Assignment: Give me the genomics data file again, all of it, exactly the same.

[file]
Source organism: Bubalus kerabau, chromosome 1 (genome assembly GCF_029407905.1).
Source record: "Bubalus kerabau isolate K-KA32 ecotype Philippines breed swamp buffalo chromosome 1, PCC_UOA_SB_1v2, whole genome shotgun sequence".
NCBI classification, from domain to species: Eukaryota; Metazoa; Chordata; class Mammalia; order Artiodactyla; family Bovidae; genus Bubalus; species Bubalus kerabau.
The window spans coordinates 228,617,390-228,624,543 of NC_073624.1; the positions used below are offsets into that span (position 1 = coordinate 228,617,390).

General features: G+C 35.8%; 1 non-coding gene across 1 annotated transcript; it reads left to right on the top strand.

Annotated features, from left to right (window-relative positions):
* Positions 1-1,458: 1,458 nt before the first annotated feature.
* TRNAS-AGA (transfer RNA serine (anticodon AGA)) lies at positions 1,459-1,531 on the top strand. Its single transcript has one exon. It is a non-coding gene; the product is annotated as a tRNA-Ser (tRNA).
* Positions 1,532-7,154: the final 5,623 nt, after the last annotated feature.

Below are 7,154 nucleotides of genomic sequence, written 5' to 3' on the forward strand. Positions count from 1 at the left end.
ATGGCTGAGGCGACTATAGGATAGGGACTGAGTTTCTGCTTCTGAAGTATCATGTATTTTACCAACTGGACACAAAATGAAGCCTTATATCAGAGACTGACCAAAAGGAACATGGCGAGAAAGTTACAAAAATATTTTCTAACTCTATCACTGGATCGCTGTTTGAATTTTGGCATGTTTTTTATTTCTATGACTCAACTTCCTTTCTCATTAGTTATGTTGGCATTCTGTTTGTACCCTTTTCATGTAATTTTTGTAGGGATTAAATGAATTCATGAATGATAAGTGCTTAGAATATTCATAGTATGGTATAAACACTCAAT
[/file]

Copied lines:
Source organism: Bubalus kerabau, chromosome 1 (genome assembly GCF_029407905.1).
Source record: "Bubalus kerabau isolate K-KA32 ecotype Philippines breed swamp buffalo chromosome 1, PCC_UOA_SB_1v2, whole genome shotgun sequence".
NCBI classification, from domain to species: Eukaryota; Metazoa; Chordata; class Mammalia; order Artiodactyla; family Bovidae; genus Bubalus; species Bubalus kerabau.
The window spans coordinates 228,617,390-228,624,543 of NC_073624.1; the positions used below are offsets into that span (position 1 = coordinate 228,617,390).

General features: G+C 35.8%; 1 non-coding gene across 1 annotated transcript; it reads left to right on the top strand.

Annotated features, from left to right (window-relative positions):
* Positions 1-1,458: 1,458 nt before the first annotated feature.
* TRNAS-AGA (transfer RNA serine (anticodon AGA)) lies at positions 1,459-1,531 on the top strand. Its single transcript has one exon. It is a non-coding gene; the product is annotated as a tRNA-Ser (tRNA).
* Positions 1,532-7,154: the final 5,623 nt, after the last annotated feature.

Below are 7,154 nucleotides of genomic sequence, written 5' to 3' on the forward strand. Positions count from 1 at the left end.
ATGGCTGAGGCGACTATAGGATAGGGACTGAGTTTCTGCTTCTGAAGTATCATGTATTTTACCAACTGGACACAAAATGAAGCCTTATATCAGAGACTGACCAAAAGGAACATGGCGAGAAAGTTACAAAAATATTTTCTAACTCTATCACTGGATCGCTGTTTGAATTTTGGCATGTTTTTTATTTCTATGACTCAACTTCCTTTCTCATTAGTTATGTTGGCATTCTGTTTGTACCCTTTTCATGTAATTTTTGTAGGGATTAAATGAATTCATGAATGATAAGTGCTTAGAATATTCATAGTATGGTATAAACACTCAAT